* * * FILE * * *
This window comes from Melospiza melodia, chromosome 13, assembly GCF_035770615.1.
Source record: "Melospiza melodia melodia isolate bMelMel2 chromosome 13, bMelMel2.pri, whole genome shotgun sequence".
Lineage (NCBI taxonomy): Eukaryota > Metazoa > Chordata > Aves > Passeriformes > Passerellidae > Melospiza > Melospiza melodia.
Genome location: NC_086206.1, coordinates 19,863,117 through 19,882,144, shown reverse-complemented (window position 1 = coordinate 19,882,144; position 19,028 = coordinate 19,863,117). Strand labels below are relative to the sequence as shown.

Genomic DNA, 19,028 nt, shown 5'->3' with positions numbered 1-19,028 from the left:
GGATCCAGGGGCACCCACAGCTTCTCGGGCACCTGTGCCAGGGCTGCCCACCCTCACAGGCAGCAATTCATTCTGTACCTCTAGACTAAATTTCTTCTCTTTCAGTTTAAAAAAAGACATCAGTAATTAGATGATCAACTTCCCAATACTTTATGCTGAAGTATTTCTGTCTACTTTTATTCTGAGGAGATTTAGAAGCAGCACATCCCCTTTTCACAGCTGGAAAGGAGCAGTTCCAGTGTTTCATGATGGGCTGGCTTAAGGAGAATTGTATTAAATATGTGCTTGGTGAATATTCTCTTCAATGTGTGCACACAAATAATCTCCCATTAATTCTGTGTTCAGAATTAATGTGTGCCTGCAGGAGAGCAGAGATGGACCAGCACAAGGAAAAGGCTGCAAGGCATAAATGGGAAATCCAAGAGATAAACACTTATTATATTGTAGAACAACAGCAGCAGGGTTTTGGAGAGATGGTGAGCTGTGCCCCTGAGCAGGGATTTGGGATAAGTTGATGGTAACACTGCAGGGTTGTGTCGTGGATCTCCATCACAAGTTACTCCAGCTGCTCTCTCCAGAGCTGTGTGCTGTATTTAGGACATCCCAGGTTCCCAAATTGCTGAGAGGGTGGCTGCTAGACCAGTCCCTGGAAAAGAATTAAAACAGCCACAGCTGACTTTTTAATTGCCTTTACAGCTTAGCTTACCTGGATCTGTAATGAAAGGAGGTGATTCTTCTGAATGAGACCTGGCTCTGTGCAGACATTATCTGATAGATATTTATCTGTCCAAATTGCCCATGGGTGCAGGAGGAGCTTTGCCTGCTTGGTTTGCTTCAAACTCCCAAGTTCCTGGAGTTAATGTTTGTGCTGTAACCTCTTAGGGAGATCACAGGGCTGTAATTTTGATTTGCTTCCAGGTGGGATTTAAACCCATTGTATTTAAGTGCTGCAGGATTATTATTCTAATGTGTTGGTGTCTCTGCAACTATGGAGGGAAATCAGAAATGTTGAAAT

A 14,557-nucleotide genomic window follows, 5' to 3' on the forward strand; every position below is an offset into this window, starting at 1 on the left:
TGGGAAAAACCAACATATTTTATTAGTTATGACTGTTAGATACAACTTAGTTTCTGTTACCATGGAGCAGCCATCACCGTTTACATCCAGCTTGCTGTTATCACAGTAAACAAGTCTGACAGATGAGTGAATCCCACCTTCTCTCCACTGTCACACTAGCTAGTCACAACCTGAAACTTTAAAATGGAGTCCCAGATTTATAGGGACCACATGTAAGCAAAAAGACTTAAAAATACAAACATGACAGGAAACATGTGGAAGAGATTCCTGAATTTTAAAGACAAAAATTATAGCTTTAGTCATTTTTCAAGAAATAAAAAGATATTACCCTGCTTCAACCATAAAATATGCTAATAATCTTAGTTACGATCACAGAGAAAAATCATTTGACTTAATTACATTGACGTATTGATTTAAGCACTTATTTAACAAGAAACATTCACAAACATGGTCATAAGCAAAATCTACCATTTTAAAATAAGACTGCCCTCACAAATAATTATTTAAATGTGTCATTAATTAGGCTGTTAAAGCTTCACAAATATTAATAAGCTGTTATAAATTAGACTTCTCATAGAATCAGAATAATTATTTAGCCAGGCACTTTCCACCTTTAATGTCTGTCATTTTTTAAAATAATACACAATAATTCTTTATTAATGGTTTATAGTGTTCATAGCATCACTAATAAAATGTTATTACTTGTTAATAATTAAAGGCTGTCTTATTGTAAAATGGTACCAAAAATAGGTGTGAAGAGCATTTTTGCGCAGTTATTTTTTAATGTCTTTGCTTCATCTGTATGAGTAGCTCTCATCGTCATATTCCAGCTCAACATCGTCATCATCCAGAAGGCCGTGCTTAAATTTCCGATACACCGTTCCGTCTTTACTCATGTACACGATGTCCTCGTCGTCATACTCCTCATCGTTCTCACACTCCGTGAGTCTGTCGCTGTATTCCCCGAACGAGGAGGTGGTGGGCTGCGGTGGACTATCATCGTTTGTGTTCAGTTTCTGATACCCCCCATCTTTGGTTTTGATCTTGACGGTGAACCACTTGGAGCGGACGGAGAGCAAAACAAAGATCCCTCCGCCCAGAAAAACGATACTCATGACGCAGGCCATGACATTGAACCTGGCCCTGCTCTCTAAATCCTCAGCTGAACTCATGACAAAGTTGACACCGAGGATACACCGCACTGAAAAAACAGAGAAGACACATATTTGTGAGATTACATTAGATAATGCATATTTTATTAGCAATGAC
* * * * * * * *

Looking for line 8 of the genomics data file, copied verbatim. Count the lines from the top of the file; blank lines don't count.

TGGGAAAAACCAACATATTTTATTAGTTATGACTGTTAGATACAACTTAGTTTCTGTTACCATGGAGCAGCCATCACCGTTTACATCCAGCTTGCTGTTATCACAGTAAACAAGTCTGACAGATGAGTGAATCCCACCTTCTCTCCACTGTCACACTAGCTAGTCACAACCTGAAACTTTAAAATGGAGTCCCAGATTTATAGGGACCACATGTAAGCAAAAAGACTTAAAAATACAAACATGACAGGAAACATGTGGAAGAGATTCCTGAATTTTAAAGACAAAAATTATAGCTTTAGTCATTTTTCAAGAAATAAAAAGATATTACCCTGCTTCAACCATAAAATATGCTAATAATCTTAGTTACGATCACAGAGAAAAATCATTTGACTTAATTACATTGACGTATTGATTTAAGCACTTATTTAACAAGAAACATTCACAAACATGGTCATAAGCAAAATCTACCATTTTAAAATAAGACTGCCCTCACAAATAATTATTTAAATGTGTCATTAATTAGGCTGTTAAAGCTTCACAAATATTAATAAGCTGTTATAAATTAGACTTCTCATAGAATCAGAATAATTATTTAGCCAGGCACTTTCCACCTTTAATGTCTGTCATTTTTTAAAATAATACACAATAATTCTTTATTAATGGTTTATAGTGTTCATAGCATCACTAATAAAATGTTATTACTTGTTAATAATTAAAGGCTGTCTTATTGTAAAATGGTACCAAAAATAGGTGTGAAGAGCATTTTTGCGCAGTTATTTTTTAATGTCTTTGCTTCATCTGTATGAGTAGCTCTCATCGTCATATTCCAGCTCAACATCGTCATCATCCAGAAGGCCGTGCTTAAATTTCCGATACACCGTTCCGTCTTTACTCATGTACACGATGTCCTCGTCGTCATACTCCTCATCGTTCTCACACTCCGTGAGTCTGTCGCTGTATTCCCCGAACGAGGAGGTGGTGGGCTGCGGTGGACTATCATCGTTTGTGTTCAGTTTCTGATACCCCCCATCTTTGGTTTTGATCTTGACGGTGAACCACTTGGAGCGGACGGAGAGCAAAACAAAGATCCCTCCGCCCAGAAAAACGATACTCATGACGCAGGCCATGACATTGAACCTGGCCCTGCTCTCTAAATCCTCAGCTGAACTCATGACAAAGTTGACACCGAGGATACACCGCACTGAAAAAACAGAGAAGACACATATTTGTGAGATTACATTAGATAATGCATATTTTATTAGCAATGAC